The CIS system helps to prevent, investigate and prosecute breaches of Community customs or agricultural legislation. It increases the effectiveness of the cooperation and control procedures of the customs authorities by disseminating data and information quickly. The system also enables both regular and occasional data exchange on goods moving between the customs territory of the Community and third countries.
The conditions on the use of information technology within customs are strictly defined. As such the data entered into the CIS shall only be related to:
- means of transport;
- trends in fraud;
- available competencies;
- goods detained, seized or confiscated;
- cash detained, seized or confiscated.
Only the authorities designated by the Member States and the Commission have direct access to the data contained in the CIS. These authorities are designated after a list has been sent to the Commission, which also details specific conditions regarding each authority’s access to the data.
International or regional organisations can access the CIS by special dispensation. In exceptional circumstances, certain data can be sent to other national authorities or to third countries.
The CIS contains data only, including that of a personal character , necessary to achieve the system’s objective and which are provided by measures such as sighting, surveillance, specific checks and operational analysis *.
The personal details which can be entered into the CIS are detailed in a limited list. They are only entered if there are real indications that the person concerned has breached, is breaching or will breach customs or agricultural legislation. Any person has the right to access the data concerning them to check that they are accurate and what is being made of them. This information could be used in legal proceedings.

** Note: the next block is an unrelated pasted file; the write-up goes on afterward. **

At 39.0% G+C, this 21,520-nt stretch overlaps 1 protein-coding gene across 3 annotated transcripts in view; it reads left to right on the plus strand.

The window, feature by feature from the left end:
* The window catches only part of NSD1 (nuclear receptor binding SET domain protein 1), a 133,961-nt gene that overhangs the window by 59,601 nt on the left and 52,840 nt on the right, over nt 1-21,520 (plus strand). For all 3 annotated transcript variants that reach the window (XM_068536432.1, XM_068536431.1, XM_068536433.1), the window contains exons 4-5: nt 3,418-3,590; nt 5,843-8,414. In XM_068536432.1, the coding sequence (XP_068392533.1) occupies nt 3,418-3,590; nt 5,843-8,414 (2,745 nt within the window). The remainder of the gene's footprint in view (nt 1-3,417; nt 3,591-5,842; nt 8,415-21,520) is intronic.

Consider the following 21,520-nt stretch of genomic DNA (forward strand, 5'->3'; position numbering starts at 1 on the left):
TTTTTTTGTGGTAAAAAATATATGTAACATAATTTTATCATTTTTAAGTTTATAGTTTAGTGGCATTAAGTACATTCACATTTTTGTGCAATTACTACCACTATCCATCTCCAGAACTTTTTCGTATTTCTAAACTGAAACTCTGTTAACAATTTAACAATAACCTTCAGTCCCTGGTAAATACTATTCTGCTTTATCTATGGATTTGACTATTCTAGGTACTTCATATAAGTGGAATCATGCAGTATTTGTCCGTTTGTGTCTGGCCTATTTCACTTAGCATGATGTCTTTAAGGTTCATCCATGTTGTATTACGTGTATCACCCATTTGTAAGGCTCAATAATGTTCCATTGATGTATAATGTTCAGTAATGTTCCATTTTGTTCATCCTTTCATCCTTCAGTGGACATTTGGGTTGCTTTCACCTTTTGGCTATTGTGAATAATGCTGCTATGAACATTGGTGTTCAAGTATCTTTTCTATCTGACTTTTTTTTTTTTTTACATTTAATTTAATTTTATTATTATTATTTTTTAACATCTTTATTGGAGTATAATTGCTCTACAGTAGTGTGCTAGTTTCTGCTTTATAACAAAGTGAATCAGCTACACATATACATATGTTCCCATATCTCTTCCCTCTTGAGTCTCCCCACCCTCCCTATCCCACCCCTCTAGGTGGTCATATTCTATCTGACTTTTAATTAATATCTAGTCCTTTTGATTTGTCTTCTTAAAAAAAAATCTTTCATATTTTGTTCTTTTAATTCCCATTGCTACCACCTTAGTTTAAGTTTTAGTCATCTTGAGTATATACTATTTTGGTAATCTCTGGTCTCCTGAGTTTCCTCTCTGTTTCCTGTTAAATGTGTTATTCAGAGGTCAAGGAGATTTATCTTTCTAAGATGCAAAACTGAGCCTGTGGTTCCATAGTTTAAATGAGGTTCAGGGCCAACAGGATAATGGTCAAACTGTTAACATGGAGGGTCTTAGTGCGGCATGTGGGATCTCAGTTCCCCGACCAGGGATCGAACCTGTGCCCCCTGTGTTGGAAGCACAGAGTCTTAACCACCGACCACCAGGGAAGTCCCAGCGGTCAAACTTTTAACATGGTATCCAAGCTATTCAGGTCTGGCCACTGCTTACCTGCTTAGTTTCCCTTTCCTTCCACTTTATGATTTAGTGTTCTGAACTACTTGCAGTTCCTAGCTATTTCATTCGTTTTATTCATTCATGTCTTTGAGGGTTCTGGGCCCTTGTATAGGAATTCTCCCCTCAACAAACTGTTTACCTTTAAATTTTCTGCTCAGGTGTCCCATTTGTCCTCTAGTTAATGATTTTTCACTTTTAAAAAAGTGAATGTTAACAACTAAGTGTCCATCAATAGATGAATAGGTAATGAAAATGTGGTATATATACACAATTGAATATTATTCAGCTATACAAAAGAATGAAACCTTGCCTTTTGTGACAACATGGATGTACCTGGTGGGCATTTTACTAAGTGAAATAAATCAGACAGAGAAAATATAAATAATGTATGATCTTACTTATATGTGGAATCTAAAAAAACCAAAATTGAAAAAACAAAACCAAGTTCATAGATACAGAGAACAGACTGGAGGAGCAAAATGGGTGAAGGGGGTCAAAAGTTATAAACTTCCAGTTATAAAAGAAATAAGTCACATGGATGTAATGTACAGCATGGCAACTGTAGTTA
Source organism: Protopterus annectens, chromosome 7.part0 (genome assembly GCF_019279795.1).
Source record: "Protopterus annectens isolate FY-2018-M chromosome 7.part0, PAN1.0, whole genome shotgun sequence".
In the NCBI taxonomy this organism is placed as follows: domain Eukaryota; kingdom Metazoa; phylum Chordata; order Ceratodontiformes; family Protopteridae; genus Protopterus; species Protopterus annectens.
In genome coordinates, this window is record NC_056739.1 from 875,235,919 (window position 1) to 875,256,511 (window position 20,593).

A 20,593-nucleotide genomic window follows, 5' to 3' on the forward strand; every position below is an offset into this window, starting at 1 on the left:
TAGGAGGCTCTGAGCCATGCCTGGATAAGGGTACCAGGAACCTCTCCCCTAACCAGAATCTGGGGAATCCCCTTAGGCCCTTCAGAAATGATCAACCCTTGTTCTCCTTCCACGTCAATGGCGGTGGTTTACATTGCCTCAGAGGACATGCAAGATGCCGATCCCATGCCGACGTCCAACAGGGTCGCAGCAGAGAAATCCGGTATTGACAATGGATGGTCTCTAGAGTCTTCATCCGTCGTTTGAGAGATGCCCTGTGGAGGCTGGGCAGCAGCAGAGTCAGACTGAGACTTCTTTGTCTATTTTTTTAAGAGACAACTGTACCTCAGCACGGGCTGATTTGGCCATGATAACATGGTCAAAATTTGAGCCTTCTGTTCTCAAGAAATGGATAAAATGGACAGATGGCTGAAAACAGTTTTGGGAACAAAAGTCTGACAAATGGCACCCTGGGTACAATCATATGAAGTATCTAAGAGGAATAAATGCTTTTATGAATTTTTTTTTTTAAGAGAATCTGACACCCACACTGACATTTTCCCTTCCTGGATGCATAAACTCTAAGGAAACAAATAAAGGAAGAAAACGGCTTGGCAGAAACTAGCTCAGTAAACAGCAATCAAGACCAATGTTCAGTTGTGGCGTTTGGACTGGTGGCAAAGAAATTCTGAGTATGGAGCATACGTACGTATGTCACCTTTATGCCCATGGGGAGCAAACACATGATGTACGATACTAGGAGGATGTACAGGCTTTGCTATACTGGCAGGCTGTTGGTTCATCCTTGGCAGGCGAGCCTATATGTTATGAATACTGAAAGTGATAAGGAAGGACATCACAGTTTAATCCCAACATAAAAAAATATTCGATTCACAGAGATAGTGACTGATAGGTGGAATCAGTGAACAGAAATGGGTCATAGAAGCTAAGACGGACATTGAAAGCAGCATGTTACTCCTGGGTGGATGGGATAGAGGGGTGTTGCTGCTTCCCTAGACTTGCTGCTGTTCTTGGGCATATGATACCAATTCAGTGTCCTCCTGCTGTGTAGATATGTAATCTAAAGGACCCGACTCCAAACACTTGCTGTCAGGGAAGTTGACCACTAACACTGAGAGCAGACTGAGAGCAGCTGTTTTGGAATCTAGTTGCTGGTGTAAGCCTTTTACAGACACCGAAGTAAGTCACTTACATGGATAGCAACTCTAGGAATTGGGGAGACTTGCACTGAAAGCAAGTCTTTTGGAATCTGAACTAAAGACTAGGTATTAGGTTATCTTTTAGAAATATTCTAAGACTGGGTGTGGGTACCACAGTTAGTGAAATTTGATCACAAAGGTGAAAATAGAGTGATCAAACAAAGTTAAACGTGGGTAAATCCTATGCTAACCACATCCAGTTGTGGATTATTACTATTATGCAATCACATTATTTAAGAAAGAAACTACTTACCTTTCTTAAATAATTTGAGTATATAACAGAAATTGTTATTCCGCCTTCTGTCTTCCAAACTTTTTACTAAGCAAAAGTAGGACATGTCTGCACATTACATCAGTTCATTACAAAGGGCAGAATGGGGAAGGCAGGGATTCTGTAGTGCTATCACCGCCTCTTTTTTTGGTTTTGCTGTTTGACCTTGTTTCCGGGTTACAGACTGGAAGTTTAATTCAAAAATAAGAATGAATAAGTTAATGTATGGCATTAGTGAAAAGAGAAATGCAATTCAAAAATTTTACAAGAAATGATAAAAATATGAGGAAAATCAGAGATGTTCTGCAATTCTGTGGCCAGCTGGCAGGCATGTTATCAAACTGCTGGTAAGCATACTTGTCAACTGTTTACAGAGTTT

The data in the CIS is confidential and may only be reproduced for technical reasons such as in cases justified by the information search. On the authorisation of the authority that entered them, personal data can be transmitted to systems of risk management used for national customs controls or to operational analysis systems used at Community level.
The Customs Files Identification Database (FIDE) is a database which has been added to the CIS to facilitate investigations carried out by the Commission and the national competent authorities. It brings together files relating to persons and businesses that have been suspected of or found guilty of offences.
Quota Import Licensing
Import licensing may be permitted for vital public interests under the WTO Agreements. The administration of quotas requires licensing. The contracting parties were to provide all relevant information in connection with import restrictions to other interested parties. This is to include all information on the administration of the system.
19 parties entered a Code on Import Licensing during the Tokyo Round. In the Uruguay round, the agreement became binding on all members and subject to the understanding on dispute settlement. The basic principle is that import licensing must be neutral in application and administered in a fair and equitable manner.
In the case of automatic licensing systems, applications must be approved immediately if this is feasible and in any event within 10 working days. In the case of non-automatic systems, they must not have trade restrictive or distortive effects. They must be no more administratively burdensome than absolutely necessary.
The period for processing applications must be no longer than 30 days or 60 days. 30 days if applications are considered as and when received, or 60 days if all applications are considered together. If a license is denied, the applicant must be given an explanation and have a right to appeal.